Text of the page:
Who can name three facts about Joshua Tree National Park? Now who can name three facts without mentioning the U2 album? Mathias, that last comment is directed at you.I may be wrong on this, but I think it is fair to say that few outside of California and Arizona know much, if anything about Joshua Tree National Park.

Joshua Tree National Park is a rad park, as seen through these pictures. Having visited it twice, both while under the age of 9, I won’t even try to pretend I am an expert on the park. (Note-it was not a National Park when I visited it, as it became a National Park in 1994. I would have been 13 that year) While I may lack in personal experience, I can share are some of the highlights of the region and provide video evidence that Joshua Tree needs to be visited in 2015.

Joshua Tree is in the Mojave Desert, an arid stretch of land nearly 48,000 square miles in size. In the summer months, the temperature in the park regularly climbs above 100 Fahrenheit, with just a little of two inches of rain falling each year. The park is named for the trees that dot the Rainshadow Desert, and is situated between east-west running mountains, a rarity in North America.

Joshua Tree is a destination for hikers, scramblers and peak-baggers, oasis hunters, cultural historians, and those looking to experience the silence an disputed of the deserts of the west. Quickly growing as a popular destination for modern day adventurers, Joshua Tree is seeing more visitors than ever before, with a record 1.6 million visitors in 2014 and bringing an estimated $63 million into the local economy.

Joshua Tree National Park’s website has some incredibly useful information, but the feature that has me most excited to visit the region is their trip itineraries. With tips for those driving through, spending the day or spending a week, the page gives a quick idea of the highlights of the park. What got me stoked to go down there soon was the following blurb:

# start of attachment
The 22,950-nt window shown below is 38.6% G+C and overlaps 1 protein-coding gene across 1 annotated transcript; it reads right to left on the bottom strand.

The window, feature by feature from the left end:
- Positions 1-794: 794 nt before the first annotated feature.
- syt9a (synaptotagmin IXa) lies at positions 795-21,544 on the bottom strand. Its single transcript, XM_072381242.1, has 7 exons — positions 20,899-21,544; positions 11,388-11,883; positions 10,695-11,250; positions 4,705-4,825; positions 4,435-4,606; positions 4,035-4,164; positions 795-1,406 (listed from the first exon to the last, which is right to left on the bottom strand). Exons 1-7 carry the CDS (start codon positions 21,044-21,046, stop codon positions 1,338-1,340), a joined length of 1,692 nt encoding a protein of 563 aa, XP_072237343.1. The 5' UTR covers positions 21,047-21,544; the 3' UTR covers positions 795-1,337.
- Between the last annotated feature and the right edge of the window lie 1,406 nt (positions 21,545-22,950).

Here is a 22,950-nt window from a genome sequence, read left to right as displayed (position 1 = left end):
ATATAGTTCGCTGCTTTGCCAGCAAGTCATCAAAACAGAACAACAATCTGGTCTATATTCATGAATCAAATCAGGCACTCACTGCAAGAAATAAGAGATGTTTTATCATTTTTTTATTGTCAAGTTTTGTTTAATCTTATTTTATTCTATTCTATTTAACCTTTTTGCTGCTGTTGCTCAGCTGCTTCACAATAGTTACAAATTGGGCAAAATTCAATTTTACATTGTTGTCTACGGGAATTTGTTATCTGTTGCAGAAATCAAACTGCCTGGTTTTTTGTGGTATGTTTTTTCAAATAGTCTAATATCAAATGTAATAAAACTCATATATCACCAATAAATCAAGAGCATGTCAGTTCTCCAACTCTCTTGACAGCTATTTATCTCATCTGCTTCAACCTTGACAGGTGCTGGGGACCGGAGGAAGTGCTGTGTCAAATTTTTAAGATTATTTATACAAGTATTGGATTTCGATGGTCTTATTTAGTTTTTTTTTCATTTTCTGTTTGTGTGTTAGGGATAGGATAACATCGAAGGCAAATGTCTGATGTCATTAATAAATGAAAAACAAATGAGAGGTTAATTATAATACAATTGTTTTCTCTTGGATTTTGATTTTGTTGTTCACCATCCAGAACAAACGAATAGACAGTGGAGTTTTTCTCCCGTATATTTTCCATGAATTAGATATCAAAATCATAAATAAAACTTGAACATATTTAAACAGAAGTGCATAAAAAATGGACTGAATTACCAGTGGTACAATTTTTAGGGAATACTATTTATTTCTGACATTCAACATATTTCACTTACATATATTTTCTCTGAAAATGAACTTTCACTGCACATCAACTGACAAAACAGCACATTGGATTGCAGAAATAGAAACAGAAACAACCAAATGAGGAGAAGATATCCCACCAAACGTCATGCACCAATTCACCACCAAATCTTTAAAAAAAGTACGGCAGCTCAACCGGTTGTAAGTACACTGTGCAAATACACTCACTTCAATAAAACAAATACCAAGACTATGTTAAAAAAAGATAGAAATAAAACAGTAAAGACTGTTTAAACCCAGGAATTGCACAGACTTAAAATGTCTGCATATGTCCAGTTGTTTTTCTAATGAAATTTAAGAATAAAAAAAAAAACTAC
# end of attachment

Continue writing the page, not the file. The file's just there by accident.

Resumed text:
There are nine campgrounds and backcountry camping is permitted. For “peak baggers,” the park has ten mountains greater than 5,000 feet (1,524 m) in elevation. Or make it your goal to hike to all five of the park’s fan palm oases. Other trails lead you to remnants of the gold mining era, a colorful part of the park’s cultural history.

Visiting Joshua Tree sounds like something I need to do soon. I want to do the standard hiking, mountain biking and rock climbing adventure, knowing that I am also going to get to climb ten peaks and find five desert oases through abandoned gold mines. Joshua Tree sounds ridiculously awesome and I need to go here right now.

Who wants to plan a road trip?

To further entice you,  check out this awesome video of Joshua Tree National Park by the awesome people over at More Than Just Parks.

MTJP | Joshua Tree from More Than Just Parks on Vimeo.